A review by Nalini Haynes
★★★★☆ four out of five stars
Seven weeks into my university semester, my head felt like it would explode if I tried to absorb any more worthy information or if I tried to write any more. A rewatch of Misfits was in order.
Misfits episodes don’t have titles, only numbers; hence designation by season and episode numbers.
Six young and thoroughly unlikeable offenders give their probation officer hell during their community service. A storm hits the city with hail stones the size of basketballs wreaking havoc. One offender is skiving off, smoking a spliff in the toilets, while the other five offenders and the probation officer run for their lives, trying to get in the community centre.
Lightning strikes, knocking the five offenders and their probation officer flat.
After they pull themselves together, they go about their lives, only to find that some things are different.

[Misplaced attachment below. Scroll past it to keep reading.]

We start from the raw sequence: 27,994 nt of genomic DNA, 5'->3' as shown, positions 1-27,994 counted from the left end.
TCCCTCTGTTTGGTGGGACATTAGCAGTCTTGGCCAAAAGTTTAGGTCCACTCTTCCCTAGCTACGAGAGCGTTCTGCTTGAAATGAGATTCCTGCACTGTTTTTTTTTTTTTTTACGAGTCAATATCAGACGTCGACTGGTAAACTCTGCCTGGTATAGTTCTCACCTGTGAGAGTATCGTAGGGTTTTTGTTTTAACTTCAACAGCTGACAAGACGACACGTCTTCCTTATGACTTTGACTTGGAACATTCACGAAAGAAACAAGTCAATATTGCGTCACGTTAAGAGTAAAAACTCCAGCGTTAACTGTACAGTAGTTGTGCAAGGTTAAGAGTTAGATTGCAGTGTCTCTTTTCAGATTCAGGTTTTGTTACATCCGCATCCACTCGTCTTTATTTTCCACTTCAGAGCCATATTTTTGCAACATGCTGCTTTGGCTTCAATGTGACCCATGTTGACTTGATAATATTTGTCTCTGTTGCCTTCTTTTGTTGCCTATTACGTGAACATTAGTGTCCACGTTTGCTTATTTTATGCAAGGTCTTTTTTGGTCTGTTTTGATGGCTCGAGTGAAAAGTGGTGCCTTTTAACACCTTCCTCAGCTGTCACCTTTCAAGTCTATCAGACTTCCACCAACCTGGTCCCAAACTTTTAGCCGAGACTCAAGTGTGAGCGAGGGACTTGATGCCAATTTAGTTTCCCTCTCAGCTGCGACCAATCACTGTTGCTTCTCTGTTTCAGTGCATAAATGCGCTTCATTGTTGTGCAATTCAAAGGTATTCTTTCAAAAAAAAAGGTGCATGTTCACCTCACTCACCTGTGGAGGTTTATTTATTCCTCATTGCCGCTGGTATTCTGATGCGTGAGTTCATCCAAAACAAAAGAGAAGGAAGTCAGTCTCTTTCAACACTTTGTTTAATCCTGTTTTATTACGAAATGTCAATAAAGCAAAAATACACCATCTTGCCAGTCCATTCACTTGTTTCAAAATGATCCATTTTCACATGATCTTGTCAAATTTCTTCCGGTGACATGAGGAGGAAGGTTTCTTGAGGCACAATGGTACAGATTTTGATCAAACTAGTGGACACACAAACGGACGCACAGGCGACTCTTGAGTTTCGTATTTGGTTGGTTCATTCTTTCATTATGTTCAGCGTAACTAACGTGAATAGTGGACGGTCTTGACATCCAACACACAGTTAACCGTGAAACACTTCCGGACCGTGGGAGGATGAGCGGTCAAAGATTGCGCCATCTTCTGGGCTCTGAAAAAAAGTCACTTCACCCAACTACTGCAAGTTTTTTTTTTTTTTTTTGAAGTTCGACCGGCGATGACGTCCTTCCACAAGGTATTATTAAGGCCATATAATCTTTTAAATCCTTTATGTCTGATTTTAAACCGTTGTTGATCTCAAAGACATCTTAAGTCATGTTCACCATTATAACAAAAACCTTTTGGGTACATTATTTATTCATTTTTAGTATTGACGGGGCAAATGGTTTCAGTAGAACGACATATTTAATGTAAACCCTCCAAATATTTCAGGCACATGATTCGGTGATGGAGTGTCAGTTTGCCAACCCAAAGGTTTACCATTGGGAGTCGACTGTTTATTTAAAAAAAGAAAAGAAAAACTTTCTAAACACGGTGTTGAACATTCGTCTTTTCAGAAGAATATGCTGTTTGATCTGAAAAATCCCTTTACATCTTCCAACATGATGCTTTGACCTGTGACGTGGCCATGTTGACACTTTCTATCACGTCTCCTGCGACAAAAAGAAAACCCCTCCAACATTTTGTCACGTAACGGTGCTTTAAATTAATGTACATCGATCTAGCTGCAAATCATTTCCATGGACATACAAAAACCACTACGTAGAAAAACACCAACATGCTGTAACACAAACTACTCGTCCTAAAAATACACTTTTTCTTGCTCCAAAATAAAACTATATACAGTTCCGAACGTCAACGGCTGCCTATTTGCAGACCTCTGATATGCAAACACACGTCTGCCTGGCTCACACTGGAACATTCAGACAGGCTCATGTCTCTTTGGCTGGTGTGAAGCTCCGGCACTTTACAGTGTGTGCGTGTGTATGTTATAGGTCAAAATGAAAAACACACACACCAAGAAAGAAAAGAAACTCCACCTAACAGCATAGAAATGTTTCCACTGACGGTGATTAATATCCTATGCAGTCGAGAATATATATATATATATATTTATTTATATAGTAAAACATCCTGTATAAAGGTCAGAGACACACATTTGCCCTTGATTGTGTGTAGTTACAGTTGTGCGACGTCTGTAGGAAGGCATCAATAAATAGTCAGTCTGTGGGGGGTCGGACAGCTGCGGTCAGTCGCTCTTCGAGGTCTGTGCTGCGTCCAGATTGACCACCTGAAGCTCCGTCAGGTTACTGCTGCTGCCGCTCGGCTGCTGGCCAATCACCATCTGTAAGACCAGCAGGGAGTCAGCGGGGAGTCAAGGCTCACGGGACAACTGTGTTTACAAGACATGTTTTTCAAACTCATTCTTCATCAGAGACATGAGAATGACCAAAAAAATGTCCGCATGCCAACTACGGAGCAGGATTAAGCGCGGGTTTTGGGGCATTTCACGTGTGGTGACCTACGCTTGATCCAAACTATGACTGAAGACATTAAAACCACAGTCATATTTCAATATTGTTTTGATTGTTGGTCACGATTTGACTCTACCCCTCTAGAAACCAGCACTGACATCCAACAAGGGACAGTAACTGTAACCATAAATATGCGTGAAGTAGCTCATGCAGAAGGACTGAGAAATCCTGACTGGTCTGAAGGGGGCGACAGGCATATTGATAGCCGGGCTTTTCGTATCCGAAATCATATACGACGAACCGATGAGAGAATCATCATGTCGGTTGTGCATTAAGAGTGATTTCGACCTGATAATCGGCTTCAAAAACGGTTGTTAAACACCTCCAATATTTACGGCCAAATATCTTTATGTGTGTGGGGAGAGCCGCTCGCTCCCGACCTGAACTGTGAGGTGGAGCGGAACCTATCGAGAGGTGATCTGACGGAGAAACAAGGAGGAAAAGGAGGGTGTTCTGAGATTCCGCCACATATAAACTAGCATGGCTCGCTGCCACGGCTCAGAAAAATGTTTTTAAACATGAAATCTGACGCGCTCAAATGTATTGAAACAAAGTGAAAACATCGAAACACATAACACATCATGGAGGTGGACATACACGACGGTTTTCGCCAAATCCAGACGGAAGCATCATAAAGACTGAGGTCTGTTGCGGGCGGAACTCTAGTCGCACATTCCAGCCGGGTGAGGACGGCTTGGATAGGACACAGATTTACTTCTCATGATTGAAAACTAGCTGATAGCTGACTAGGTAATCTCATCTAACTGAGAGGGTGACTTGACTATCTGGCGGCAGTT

Nathan Young (Robert Sheehan) realises his offensive mouth has alienated his mother (played by Michelle Fairley, Catelyn Stark in Game of Thrones) and all his friends. Homeless, he shelters in the community centre.
Kelly Bailey (Lauren Socha) can hear people and animals’ thoughts, killing romance.
The next day one offender is missing but Nathan is so self-absorbed he doesn’t notice the blood on the walls and the destroyed door.
Simon Bellamy (Iwan Rheon) is the quiet observer who turns invisible. He’s the one to notice they’re one man short.
Curtis Donovan (Nathan Stewart-Jarrett) turns back time while in shock at a terrible turn of events.
Alisha Daniels (Antonia Thomas) and Nathan are slower to discover their new super-powers.
All five learn that every murder leaves a body. Disposing of bodies is difficult.
Part comedy, part drama, these young offenders are no-one’s idea of heroes or anti-heroes. They’re just getting by, hoping their super powers wear off and everything gets back to normal. Misfits is as good the second time around as it was the first time. Highly recommended.